Over the years, I have witnessed many passages in Nepal. Marriages, coming of age ceremonies, births of animals and people, and deaths of many kinds. The weather itself has a careless drama about it, demanding reverence for the seasons and relentless passage of time…when it is hot, it’s time to plant millet; when there is a full moon, it’s time to fast; when a distant glacier becomes heavy, it’s time for it to break apart, time for the river it lands in to overflow in a torrent, time for an entire village to be swept away. When it is morning, it’s time to get up and cook breakfast.
The intimate relationship between people and cycles in this part of the world is one of its most moving qualities. I think it is a hard thing to see if you have always been inside it. But I am outside of it. And peering in, I am endlessly preoccupied with how a single human existence can be subtly accepted as a grand and meaningless expression of a larger constellation of forces and relations and nature, awesome because it is small, not because it is unique. I only notice this because I learned to see myself as separate from the moment I came in to the world. In the West we gain power, intelligence and purpose from our individuality. But it’s something I can’t explain to Aamaa. There simply isn’t a vocabulary to say that my life possesses a greater idea than the idea of the universe itself.
I know I’ll never be comfortable with this fact. Instead, I am perpetually drawn to these rites of passage, which integrate our small lives with those of our ancestors, with the cosmos, with God and with the future. Perhaps it’s like continually trickling cool water into a wound that will always burn.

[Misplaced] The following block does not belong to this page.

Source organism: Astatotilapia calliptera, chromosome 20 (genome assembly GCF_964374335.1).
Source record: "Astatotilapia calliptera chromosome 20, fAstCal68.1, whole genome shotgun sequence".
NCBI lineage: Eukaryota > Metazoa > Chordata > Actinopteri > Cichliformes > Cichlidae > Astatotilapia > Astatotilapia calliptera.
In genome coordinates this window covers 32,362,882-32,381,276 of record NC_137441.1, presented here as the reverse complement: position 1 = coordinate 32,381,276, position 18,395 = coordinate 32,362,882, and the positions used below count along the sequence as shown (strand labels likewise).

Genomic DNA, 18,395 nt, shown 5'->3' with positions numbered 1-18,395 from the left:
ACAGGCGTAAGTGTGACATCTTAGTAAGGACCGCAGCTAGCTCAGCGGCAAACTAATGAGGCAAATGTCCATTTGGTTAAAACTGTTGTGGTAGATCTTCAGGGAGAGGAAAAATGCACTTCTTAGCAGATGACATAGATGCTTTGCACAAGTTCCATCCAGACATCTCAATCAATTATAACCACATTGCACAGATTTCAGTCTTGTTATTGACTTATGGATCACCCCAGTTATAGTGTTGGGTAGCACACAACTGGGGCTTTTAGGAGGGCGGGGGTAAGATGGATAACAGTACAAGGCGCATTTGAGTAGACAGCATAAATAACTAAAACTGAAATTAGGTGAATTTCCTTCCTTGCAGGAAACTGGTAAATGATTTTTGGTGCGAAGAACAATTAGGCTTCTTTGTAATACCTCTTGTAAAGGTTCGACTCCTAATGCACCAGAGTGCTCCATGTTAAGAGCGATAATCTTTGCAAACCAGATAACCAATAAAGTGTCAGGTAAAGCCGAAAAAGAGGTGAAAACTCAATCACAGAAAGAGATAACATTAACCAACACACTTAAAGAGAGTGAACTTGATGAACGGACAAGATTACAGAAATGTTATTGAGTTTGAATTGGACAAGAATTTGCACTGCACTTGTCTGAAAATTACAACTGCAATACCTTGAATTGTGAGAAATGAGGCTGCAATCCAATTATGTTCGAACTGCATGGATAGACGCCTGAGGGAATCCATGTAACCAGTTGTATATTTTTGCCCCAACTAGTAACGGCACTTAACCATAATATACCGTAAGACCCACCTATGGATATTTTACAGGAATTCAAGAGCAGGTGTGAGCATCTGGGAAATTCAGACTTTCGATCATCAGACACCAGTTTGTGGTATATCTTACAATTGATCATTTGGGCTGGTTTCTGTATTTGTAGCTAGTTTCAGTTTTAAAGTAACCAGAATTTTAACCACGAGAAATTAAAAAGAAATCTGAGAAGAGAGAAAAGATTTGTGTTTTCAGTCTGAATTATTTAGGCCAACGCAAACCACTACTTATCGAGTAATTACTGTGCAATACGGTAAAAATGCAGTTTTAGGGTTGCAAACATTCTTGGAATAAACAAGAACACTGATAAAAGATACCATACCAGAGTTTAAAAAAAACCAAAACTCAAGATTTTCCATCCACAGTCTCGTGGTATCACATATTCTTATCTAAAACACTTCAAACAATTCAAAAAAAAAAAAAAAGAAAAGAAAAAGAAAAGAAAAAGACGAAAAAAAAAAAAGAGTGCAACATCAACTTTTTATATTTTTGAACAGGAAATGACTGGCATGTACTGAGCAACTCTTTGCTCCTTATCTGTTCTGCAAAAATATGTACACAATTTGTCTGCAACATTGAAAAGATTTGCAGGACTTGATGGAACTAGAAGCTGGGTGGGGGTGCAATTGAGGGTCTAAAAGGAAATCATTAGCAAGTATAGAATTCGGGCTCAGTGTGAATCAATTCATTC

This winter I’ve decided to start a project that has been some time in the making. Since I first began coming to Nepal in 2002, young men have flooded out of the country for migrant labor in gulf countries; last year, over 300,000 people left for that purpose alone. A surprisingly large number of these young men die abroad, and when they do, normal mourning rituals are turned completely upside-down. Many of the essential features of customary mourning become impossible. My project will document the way that families have adapted ritual grieving when their sons die overseas.
Nepal’s funerary customs in the weeks that immediately follow a death are called kriya. There is great intelligence and beauty in these rituals, which provide a structured role for the community and extended family in sharing grief, reaffirming ties, and placing the life and death of the deceased in to a coherent cosmic story. Many aspects of kriya are austere and demanding, putting physical and mental purification above comfort, and imposing isolation as a sanctuary for the emptiness that follows loss. When the kriya period ends, other rituals last weeks, years, and in some cases, forever. Aamaa, a widow since age 23, hasn’t worn red in 35 years. Anyone who meets her can immediately know without a word that she is widowed – if they are attuned to this custom.
Stories of grief and loss in other places have immense importance for us. Ritual grieving in American culture is increasingly short-lived and mainly the private domain of the bereaved. Death as a matter of politics or policy or violence is in our media every day. But mourning, the outward expressions by which we integrate death in to the un-ended lives of the living, seems to be on the periphery of our inquiry, at best. In some ways, mourning is treated as an obstacle to our collective concern with affirming and carrying out our individual significance.
But mourning is a choice we make to ascribe meaning to our grief. It is a willful sanctification of our mortality. We hope for the grace to extract from this some kind of redemption, something beautiful about life. Or perhaps simply the courage to keep living.
In the course of this series, I hope to honor the beauty of Nepal’s kriya traditions, as well as a generation of young people caught in the ambiguous place between a world that has shattered and one that does not yet exist—at the threshold, in that empty uncertainty, where we are reinvented.
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